• Fall term: Read and take notes on 3 chapters of every book and then reviewed them. Read next 3 and reviewed previous six (I didn’t read the CARS book)
  • First week of Winter break: (I fell behind) Read every book w/out notes and reviewed all 12 chapters
  • Took AAMC exam (one day, exam conditions, 80-90% correct in each category) to gauge progress, but more importantly GET A FEEL FOR MCAT QUESTIONS (I took a day off after doing practice tests before reviewing questions)
  • Reviewed all sections
  • Took Kaplan test 2 (w/ exam conditions, 502) and reviewed questions
  • Reviewed all sections, started with materials I had trouble with, and started doing AAMC practice questions
  • Took AAMC test 2 (exam conditions, around 82nd percentile)
  • Winter term starts: review all, hit problem materials, and do most other AAMC practice problems

By the end of studying, doing full-length exams and practice problems, I had answered ~1,500 multiple choice questions. Practice makes permanent, so make sure to try hard on all problems.

  • After every practice test make sure to review every problem
  • If you knew completely, there isn’t a need to review it
  • But if you even have a little doubt, review the concepts
  • Write down the material the information you find when getting questions wrong
  • The information will stick better and you can refer back to it later. Going over it once doesn’t mean you know it.
  • Do a couple of full length tests as if they were the real thing
  • Pressure is important
  • If you feel too comfortable in your chair at home, change to a more uncomfortable one
  • Maybe go to the library so you are out of your element
  • You have to be able to know if you need to improve speed
  • For CARS, read for the goal of passage and be critical of the author (audio osmosis is good for CARS strategies)
  • You will pick up the details of the passage when you are judging it
  • Also, you will keep interest
  • Count to 5 in between each CARS passages
  • Don’t think about old questions while reading the next passage
  • Reduce stress prior to exam time as much as possible
  • I came home for a couple of days before the exam and didn’t think about doing any homework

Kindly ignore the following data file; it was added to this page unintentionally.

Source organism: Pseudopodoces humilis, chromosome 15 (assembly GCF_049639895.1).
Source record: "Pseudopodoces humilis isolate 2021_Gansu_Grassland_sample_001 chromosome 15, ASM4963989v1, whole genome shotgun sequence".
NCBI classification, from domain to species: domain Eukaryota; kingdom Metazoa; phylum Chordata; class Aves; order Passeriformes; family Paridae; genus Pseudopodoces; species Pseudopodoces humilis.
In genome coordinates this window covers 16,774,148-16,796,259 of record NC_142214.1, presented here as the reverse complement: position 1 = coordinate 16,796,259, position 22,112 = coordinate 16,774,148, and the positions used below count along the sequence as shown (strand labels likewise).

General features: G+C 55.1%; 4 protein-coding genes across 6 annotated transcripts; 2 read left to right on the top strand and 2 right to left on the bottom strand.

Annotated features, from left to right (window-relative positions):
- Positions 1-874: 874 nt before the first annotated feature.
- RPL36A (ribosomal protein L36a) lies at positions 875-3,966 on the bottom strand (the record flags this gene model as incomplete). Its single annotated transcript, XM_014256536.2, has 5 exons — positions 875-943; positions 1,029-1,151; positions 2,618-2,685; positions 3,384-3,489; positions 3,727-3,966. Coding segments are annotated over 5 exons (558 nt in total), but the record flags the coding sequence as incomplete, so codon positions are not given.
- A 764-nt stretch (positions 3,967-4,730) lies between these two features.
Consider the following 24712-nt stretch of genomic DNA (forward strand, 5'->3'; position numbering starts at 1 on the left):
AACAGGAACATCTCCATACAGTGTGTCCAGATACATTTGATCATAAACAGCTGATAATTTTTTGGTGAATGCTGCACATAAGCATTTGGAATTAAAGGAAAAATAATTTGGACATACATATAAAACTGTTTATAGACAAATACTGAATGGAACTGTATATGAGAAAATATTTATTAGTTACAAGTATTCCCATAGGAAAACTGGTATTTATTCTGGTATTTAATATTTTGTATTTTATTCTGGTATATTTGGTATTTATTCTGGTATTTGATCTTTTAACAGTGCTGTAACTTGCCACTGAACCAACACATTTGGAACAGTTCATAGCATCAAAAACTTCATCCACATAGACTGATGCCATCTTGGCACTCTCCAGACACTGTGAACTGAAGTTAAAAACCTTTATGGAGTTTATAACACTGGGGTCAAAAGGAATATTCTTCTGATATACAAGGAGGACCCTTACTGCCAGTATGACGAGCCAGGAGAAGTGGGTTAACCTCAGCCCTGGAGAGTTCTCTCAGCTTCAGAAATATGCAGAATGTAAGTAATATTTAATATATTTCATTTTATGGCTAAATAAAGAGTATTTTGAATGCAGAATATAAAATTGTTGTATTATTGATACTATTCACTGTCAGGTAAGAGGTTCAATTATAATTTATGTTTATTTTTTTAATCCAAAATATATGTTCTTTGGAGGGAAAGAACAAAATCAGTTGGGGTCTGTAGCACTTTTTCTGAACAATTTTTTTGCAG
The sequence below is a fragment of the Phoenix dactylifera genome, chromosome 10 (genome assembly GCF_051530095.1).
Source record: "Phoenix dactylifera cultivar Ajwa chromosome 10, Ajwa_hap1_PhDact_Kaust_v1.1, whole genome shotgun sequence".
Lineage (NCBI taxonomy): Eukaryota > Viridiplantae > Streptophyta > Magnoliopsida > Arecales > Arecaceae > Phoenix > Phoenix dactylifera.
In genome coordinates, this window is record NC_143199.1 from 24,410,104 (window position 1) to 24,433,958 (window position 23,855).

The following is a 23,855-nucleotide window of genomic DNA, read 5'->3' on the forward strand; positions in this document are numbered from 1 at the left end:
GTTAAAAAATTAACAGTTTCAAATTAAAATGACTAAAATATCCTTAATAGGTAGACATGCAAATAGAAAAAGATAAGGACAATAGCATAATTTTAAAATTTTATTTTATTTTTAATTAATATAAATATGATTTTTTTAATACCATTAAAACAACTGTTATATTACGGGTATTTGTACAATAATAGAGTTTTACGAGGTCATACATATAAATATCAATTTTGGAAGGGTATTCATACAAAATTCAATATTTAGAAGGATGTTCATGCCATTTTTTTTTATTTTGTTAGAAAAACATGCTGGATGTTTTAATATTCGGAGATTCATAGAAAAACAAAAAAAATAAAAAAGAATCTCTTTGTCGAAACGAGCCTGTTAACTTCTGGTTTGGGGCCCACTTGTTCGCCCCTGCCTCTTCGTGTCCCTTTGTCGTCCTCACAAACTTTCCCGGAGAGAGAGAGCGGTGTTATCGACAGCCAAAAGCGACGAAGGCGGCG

• I went to the exam center the day prior so I didn’t have to worry about finding it or hitting unforeseen construction
  • I made sure I had everything prepped the night before (although I didn’t eat my lunch but I don’t get hungry when pressured)
  • Get sleep
  • A week before the exam, keep an earlier bed time to be able to get to sleep (I was able to fall asleep at 10pm the night before)
  • Reduce stress
  • Use practice CARS questions to pace your reading
  • There is enough time given for a below average speed reader to complete this section
  • Searching for answers within the passage takes the most time and you want to answer all the questions, so skipping a question that you don’t know where it is in the passage is probably more beneficial than answering it
  • Do a couple CARS questions every day or every other day and time yourself
  • Do lots of practice problems
  • This will reduce the number of unfamiliar questions
  • Understand dimensional analysis and unit conversion
  • I only memorized a couple of equations for the exam (chose a strategy that you feel comfortable with)
  • Many questions involving math will be solvable by cancelling units
  • Other math questions can be solved by understanding relationship
  • When stuck on a question, eliminate answers
  • Know amino acids by structure and all three types of names
  • Have something fun to do in the day(s) after the test
  • Don’t get too critical about CARS practice questions from AAMC
  • When I was doing the extra CARS practice questions, I was getting around 2/3rds correct. However, the difficulty level doesn’t necessarily match the exam, and casually doing questions may not be a good indication of exam performance
  • But still do them for practice
  • Be cautious when looking at people’s scores online because it never helps
  • People lie
  • Some people did well on practice tests and not on the real thing, or vice versa
  • There is never a good indication (and for me it only made me more anxious)